A bill to reform the Massachusetts Public Records Law is attracting midsummer heat on Beacon Hill, as lawmakers backing the bill try to strike a compromise with an opposition group that represents commonwealth cities and towns, including on the Vineyard.

The bill aims to significantly strengthen the law by clearing away obstacles for ordinary citizens as well as the members of the media who seek access to government documents and emails. The current law, which dates to 1973, is widely acknowledged to be one of the weakest public records laws in the country. Originally modeled after the federal Freedom of Information Act, the law presumes that most government records are open and public, but through the years a growing list of exemptions have been added. A rule that requires government officials to comply with requests within 10 days has no penalties attached and is routinely ignored, and exorbitant fees are sometimes charged for compiling and redacting documents. In one extreme instance, the Massachusetts state police asked for $2.7 million in response to a request for a database containing records of breathalyzer tests.

Closer to home, last year the Gazette made a detailed request to the town of Tisbury for public records, including minutes of meetings, relating to the Stop & Shop expansion project. It took four months and a number of follow up requests from the newspaper before the town complied.

Early this year the Gazette requested minutes of airport commission meetings for an eight-month period from July 2014 to February 2015. Airport officials have not been responsive to that request.

The reform bill would create a clearer set of guidelines both for people seeking to obtain public records and also for government agencies who are custodians for the records. The bill would cap fees for some document requests and make it easier to obtain documents electronically, among other things. Under the bill, citizens who successfully sue to obtain public records would be awarded attorneys fees. In one compromise measure, the time period for response to a records request would be extended from 10 to 15 days.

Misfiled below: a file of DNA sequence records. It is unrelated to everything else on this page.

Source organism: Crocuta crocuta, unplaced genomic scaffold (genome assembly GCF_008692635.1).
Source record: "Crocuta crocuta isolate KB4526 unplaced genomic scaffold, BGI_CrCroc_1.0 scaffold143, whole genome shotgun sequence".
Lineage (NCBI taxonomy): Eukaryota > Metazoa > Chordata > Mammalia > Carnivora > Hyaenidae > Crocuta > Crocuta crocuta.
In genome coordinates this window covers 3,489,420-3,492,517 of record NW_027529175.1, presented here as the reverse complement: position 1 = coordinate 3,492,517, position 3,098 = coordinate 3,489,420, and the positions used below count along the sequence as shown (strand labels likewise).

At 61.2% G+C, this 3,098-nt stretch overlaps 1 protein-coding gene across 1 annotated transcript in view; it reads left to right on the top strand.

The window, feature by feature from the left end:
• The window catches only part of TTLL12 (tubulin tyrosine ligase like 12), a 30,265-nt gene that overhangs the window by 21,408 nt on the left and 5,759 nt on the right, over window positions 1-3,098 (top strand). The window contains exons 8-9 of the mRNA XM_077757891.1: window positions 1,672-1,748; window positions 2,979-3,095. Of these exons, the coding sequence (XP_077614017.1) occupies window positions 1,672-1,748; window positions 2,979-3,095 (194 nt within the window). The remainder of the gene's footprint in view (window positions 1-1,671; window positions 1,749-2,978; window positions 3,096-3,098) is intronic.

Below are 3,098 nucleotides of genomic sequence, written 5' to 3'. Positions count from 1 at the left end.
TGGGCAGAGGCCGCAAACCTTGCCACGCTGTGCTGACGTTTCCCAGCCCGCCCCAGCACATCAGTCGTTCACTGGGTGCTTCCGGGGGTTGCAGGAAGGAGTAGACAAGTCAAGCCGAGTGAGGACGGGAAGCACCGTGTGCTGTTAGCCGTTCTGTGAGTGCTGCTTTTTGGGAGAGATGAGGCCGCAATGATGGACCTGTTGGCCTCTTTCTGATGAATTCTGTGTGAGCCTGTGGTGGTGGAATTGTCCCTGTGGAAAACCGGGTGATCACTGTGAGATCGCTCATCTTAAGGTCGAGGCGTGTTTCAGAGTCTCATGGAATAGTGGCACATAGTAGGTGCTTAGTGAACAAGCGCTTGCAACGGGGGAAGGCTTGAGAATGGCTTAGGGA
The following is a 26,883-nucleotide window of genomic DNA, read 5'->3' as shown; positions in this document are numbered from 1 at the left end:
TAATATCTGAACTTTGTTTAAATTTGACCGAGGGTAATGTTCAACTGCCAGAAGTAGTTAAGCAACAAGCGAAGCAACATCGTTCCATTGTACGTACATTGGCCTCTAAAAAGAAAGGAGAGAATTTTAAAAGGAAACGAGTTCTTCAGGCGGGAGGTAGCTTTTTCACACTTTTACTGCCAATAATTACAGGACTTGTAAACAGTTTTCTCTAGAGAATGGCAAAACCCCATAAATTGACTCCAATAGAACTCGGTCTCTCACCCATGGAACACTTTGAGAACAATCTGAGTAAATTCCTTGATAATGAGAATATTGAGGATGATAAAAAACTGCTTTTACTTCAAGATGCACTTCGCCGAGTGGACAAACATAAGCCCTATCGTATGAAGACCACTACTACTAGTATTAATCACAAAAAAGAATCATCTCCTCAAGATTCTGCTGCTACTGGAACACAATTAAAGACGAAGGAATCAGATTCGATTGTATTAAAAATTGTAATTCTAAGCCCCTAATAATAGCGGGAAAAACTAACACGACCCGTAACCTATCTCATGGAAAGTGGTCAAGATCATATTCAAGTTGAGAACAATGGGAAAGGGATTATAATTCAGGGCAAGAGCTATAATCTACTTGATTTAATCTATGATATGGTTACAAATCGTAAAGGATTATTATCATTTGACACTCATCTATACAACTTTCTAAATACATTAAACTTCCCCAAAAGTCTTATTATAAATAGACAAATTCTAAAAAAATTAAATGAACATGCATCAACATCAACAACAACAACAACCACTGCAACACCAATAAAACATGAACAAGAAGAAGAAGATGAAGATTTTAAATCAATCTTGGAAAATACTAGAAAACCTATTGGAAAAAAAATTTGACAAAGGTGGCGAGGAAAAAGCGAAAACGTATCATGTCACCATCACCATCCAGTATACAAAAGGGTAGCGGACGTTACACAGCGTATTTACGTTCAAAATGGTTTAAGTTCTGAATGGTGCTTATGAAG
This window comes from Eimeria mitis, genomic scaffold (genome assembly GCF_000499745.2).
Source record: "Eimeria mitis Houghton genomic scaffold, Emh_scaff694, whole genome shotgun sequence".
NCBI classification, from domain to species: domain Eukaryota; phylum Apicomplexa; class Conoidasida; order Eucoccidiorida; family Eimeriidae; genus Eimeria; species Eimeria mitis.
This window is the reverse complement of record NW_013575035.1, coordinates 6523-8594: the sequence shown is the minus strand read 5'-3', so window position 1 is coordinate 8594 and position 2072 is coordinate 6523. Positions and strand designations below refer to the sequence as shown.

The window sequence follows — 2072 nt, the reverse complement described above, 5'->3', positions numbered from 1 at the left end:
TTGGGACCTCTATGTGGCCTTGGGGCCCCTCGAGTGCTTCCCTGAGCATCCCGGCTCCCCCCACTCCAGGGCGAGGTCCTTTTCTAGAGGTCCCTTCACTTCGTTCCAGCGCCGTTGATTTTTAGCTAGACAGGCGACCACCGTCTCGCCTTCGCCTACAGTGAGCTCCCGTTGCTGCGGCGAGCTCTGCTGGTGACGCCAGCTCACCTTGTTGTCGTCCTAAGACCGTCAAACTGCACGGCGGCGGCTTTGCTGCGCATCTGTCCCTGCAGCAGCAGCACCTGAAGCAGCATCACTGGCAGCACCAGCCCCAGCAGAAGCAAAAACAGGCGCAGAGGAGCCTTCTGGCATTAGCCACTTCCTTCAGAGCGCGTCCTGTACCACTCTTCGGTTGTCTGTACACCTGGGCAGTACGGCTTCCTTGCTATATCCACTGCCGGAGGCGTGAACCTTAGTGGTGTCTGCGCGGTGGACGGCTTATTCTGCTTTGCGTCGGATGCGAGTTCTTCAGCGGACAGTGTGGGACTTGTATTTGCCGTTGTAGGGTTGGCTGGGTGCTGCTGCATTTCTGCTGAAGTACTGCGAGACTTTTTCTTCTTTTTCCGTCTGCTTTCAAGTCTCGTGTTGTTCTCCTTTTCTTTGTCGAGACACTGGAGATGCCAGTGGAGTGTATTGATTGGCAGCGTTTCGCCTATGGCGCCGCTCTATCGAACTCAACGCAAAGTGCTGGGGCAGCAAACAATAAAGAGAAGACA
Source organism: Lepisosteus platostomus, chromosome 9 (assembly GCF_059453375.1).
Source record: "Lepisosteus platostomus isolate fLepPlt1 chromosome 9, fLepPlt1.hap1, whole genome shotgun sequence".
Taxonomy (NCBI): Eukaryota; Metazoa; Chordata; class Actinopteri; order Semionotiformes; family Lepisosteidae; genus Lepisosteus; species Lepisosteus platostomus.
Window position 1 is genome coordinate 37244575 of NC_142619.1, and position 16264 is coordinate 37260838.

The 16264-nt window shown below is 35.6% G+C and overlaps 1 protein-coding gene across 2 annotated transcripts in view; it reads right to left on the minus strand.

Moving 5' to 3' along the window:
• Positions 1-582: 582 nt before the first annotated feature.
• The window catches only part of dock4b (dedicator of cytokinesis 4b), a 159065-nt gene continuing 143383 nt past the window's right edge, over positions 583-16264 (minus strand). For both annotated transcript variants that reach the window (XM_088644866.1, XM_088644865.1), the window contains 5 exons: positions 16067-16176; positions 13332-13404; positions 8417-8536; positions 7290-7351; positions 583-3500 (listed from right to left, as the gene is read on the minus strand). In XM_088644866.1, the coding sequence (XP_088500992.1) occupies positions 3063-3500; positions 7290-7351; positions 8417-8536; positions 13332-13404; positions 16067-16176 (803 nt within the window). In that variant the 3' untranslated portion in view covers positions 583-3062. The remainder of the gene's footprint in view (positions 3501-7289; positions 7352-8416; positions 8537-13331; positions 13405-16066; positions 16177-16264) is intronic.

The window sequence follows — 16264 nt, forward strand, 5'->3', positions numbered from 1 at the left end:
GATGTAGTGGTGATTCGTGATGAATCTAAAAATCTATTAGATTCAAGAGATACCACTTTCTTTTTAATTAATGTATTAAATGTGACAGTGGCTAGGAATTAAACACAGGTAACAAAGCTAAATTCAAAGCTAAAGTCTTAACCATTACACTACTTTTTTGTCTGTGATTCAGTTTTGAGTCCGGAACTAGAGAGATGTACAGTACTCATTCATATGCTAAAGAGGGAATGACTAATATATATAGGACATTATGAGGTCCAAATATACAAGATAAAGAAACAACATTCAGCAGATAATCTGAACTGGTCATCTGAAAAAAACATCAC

Authored by Rep. Peter Kocot, a Northampton Democrat, the bill has the strong backing of Secretary of State William Galvin and Attorney General Maura Healey. It also has solid support on Beacon Hill, including from speakers in the House and Senate and was headed for a vote in the House this week. But that changed after the Massachusetts Municipal Association, a powerful lobby group that represents commonwealth cities and towns, moved in to oppose the bill. The MMA believes the bill would place an undue burden on cities and towns and is calling it an unfunded mandate.

Cape and Islands Rep. Timothy Madden said Thursday that he supports the bill and believes a compromise can be hammered out with MMA with a possible vote now scheduled for next week in the House. “We’re going to tweak it probably to find some compromise but I think we will have a final bill before the August recess,” Mr. Madden said. “I’m going to support it.” He said the bill has seen strong bipartisan support on Beacon Hill. “I’ve talked to some of my Republican colleagues and they are behind it,” Mr. Madden said.

He also said he believes the reforms are long overdue. “We’ve been talking about it for quite awhile . . . . technology has changed so much . . . . [under the current bill] people to take so long to respond to records and it costs so much, it just doesn’t make sense,” he said, adding: “On the other side I know some of the small towns are worried about whether it will cost them more to comply with the law, and I represent a lot of small towns.” But he said he believes those concerns can be addressed without killing the bill.

He said he has heard from a scattering of constituents on the reform bill, none of them from the Island. “No one from the Vineyard has weighed in in opposition,” Mr. Madden said.

That could change after this week. Tisbury selectman Tristan Israel, who heads the all-Island selectmen’s association and sits on a policy committee for the MMA, said he has put the matter on the agenda for next Tuesday’s selectmen’s meeting, and wants his board to write a letter of opposition. “I have some real problems with it,” Mr. Israel said of the bill. “The intent is good and there’s going to be a lot of support for it publicly, but the way it is now laid out . . . . I’m concerned about the demands it could place on smaller communities as an unfunded mandate,” he said.

Coincidentally on Friday afternoon the all-Island selectmen’s association, an informal coalition of selectmen in the six towns, is hosting a gathering with spokesmen from the MMA. Mr. Israel organized the meeting, which begins at 2:15 p.m. at the Strand Theatre in Oak Bluffs. He said the public records reform bill was not on the original agenda for discussion but that he now plans to bring it up.

“I think it should be discussed, and I intend to bring it up if nobody else does,” he said, adding: “I understand why this will probably pass and why it sounds good . . . . if I wasn’t in government I would have a different view.”